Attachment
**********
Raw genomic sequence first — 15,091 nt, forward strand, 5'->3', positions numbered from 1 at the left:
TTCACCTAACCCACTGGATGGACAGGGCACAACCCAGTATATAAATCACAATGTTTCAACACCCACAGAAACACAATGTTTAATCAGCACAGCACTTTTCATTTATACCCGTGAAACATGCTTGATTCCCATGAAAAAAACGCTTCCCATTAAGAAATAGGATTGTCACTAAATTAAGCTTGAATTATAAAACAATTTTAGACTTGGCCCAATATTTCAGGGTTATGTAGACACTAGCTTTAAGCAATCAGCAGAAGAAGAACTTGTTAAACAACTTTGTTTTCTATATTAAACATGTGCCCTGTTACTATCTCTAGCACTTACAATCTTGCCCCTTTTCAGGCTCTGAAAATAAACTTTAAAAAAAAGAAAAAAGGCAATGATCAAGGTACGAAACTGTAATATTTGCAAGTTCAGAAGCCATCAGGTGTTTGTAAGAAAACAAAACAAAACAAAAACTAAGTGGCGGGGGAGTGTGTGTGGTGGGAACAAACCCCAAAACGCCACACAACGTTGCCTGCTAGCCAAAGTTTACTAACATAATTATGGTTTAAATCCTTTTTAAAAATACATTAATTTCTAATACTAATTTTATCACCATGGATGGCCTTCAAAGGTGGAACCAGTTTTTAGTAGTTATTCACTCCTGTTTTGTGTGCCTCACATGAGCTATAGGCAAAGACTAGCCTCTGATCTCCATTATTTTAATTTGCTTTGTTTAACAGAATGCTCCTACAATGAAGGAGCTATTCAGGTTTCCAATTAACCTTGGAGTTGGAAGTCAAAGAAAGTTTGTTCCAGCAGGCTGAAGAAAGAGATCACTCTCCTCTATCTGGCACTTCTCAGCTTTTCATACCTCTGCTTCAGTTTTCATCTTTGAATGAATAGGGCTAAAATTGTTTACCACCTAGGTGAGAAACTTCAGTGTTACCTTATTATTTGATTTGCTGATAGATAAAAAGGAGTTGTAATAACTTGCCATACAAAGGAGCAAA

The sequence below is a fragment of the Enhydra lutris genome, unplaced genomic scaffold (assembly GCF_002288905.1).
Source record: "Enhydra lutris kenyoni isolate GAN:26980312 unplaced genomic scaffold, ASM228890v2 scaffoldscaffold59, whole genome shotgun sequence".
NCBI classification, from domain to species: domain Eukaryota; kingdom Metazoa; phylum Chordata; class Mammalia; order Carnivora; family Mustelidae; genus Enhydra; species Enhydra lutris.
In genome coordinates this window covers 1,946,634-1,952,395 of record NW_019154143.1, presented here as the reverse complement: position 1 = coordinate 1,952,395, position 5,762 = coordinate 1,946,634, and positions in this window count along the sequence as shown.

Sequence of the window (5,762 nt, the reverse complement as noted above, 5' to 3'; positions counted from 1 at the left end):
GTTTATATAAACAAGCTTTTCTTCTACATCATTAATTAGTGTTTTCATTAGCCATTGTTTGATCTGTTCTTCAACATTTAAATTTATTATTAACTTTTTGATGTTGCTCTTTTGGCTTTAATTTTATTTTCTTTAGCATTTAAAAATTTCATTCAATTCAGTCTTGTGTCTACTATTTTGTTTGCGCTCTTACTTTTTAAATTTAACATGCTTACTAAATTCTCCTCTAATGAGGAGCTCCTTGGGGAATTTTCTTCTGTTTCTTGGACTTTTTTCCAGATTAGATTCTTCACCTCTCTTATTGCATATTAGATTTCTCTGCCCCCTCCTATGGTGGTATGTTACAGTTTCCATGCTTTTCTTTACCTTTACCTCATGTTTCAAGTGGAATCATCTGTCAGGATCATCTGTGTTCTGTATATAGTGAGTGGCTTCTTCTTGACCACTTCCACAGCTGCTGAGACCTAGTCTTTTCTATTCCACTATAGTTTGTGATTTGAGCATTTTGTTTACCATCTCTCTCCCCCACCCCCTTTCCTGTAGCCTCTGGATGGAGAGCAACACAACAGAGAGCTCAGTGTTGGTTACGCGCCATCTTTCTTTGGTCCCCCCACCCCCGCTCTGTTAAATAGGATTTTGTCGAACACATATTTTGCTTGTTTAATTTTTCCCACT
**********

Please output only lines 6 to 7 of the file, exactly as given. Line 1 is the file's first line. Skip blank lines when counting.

In genome coordinates this window covers 1,946,634-1,952,395 of record NW_019154143.1, presented here as the reverse complement: position 1 = coordinate 1,952,395, position 5,762 = coordinate 1,946,634, and positions in this window count along the sequence as shown.

Sequence of the window (5,762 nt, the reverse complement as noted above, 5' to 3'; positions counted from 1 at the left end):